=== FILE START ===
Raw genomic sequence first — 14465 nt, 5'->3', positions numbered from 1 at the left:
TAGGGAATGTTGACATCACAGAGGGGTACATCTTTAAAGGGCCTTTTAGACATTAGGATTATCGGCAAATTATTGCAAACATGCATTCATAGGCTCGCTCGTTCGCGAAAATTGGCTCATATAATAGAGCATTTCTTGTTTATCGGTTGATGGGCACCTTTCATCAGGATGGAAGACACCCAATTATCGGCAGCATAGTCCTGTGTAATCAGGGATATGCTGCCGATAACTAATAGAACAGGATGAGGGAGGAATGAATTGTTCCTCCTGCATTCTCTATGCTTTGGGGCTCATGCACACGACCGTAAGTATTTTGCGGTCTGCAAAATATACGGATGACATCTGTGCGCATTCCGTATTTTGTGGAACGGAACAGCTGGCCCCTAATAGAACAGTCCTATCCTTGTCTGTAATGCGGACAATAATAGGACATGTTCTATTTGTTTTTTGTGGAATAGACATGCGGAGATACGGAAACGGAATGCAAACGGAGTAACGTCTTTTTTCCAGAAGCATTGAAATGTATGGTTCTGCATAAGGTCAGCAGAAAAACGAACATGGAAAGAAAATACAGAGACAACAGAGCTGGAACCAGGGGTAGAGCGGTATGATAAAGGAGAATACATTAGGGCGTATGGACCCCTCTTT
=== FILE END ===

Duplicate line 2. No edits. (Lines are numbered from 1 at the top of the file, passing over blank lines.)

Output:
TAGGGAATGTTGACATCACAGAGGGGTACATCTTTAAAGGGCCTTTTAGACATTAGGATTATCGGCAAATTATTGCAAACATGCATTCATAGGCTCGCTCGTTCGCGAAAATTGGCTCATATAATAGAGCATTTCTTGTTTATCGGTTGATGGGCACCTTTCATCAGGATGGAAGACACCCAATTATCGGCAGCATAGTCCTGTGTAATCAGGGATATGCTGCCGATAACTAATAGAACAGGATGAGGGAGGAATGAATTGTTCCTCCTGCATTCTCTATGCTTTGGGGCTCATGCACACGACCGTAAGTATTTTGCGGTCTGCAAAATATACGGATGACATCTGTGCGCATTCCGTATTTTGTGGAACGGAACAGCTGGCCCCTAATAGAACAGTCCTATCCTTGTCTGTAATGCGGACAATAATAGGACATGTTCTATTTGTTTTTTGTGGAATAGACATGCGGAGATACGGAAACGGAATGCAAACGGAGTAACGTCTTTTTTCCAGAAGCATTGAAATGTATGGTTCTGCATAAGGTCAGCAGAAAAACGAACATGGAAAGAAAATACAGAGACAACAGAGCTGGAACCAGGGGTAGAGCGGTATGATAAAGGAGAATACATTAGGGCGTATGGACCCCTCTTT